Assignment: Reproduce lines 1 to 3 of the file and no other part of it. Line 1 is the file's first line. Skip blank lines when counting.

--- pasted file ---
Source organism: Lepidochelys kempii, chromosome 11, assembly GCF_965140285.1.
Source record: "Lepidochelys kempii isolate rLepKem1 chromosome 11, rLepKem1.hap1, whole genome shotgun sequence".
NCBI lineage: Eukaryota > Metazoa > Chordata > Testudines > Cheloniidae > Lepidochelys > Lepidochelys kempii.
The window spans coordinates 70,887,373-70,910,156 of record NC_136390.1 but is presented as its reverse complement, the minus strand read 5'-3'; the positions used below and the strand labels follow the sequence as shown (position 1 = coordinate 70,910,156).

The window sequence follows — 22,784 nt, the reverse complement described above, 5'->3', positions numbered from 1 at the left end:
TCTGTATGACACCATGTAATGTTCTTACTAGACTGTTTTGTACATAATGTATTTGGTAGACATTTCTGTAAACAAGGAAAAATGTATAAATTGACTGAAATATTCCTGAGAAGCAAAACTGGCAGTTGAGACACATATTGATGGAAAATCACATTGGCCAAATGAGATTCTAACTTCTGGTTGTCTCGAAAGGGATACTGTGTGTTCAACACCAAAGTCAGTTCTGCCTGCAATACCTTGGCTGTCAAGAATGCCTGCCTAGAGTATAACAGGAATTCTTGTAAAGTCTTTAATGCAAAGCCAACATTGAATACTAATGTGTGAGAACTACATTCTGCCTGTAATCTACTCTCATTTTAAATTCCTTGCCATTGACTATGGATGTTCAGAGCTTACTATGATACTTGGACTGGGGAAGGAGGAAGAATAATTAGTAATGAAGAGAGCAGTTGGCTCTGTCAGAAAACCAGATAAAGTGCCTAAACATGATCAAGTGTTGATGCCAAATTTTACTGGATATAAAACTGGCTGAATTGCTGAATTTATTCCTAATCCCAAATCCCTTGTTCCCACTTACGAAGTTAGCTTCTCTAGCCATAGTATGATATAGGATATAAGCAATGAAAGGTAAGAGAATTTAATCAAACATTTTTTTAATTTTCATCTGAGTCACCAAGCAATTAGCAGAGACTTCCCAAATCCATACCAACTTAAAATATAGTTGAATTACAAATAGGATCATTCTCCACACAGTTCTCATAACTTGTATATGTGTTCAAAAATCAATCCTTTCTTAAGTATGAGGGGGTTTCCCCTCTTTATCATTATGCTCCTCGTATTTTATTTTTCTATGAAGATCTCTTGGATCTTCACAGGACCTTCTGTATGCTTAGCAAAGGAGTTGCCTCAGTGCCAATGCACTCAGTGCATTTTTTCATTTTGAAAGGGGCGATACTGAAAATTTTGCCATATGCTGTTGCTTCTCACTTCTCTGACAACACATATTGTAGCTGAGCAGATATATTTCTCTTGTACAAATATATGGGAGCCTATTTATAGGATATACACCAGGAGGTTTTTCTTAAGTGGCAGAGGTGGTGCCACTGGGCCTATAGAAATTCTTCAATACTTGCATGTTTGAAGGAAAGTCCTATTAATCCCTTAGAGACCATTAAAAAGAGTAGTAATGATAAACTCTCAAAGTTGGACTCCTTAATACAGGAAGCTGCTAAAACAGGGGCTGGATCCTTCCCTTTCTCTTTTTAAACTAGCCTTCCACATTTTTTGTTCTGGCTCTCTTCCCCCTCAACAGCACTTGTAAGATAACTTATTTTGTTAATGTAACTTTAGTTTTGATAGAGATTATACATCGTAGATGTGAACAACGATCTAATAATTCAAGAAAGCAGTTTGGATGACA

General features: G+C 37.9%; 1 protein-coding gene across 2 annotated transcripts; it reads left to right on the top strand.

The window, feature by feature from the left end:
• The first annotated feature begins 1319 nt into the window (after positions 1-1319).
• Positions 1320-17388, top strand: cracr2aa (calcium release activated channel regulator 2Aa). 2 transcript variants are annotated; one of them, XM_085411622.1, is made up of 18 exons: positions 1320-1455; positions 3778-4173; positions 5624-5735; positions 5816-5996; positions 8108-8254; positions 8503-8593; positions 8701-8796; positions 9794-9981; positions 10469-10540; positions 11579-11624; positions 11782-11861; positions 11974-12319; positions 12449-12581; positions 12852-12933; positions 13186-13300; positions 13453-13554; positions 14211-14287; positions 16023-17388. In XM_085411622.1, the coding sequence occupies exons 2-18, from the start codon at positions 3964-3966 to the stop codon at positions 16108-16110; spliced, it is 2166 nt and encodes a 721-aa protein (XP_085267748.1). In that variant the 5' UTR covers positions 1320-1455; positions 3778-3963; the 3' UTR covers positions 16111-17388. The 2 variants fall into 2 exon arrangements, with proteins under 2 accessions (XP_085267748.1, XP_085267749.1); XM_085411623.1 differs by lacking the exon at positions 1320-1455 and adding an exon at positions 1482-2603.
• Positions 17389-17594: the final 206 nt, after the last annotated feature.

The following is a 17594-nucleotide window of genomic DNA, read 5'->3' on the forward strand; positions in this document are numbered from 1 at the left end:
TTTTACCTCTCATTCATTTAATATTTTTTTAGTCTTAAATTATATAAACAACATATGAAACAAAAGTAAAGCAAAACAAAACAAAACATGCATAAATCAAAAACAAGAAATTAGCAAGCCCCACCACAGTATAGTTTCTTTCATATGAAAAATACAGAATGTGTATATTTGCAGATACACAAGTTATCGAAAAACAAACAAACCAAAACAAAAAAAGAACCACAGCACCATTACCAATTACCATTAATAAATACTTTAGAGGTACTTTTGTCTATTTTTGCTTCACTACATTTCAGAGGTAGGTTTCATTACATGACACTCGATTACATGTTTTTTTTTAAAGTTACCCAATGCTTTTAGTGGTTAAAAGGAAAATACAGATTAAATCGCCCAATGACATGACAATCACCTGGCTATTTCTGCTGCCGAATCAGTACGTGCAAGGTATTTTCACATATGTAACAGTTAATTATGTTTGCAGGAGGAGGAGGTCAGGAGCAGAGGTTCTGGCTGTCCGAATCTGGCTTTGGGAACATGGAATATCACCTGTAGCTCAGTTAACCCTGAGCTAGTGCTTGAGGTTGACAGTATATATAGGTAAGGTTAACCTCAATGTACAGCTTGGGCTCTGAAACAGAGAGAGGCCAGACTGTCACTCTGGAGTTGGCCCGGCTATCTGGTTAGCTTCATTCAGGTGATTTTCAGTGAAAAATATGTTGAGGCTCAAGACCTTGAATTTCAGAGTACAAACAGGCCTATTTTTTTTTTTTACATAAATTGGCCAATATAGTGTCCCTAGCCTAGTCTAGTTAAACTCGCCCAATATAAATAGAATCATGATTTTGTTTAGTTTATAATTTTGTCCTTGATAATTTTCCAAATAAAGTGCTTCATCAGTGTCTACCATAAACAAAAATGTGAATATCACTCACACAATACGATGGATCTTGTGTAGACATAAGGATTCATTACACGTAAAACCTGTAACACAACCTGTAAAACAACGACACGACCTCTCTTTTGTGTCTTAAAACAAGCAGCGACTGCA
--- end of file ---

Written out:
Source organism: Lepidochelys kempii, chromosome 11, assembly GCF_965140285.1.
Source record: "Lepidochelys kempii isolate rLepKem1 chromosome 11, rLepKem1.hap1, whole genome shotgun sequence".
NCBI lineage: Eukaryota > Metazoa > Chordata > Testudines > Cheloniidae > Lepidochelys > Lepidochelys kempii.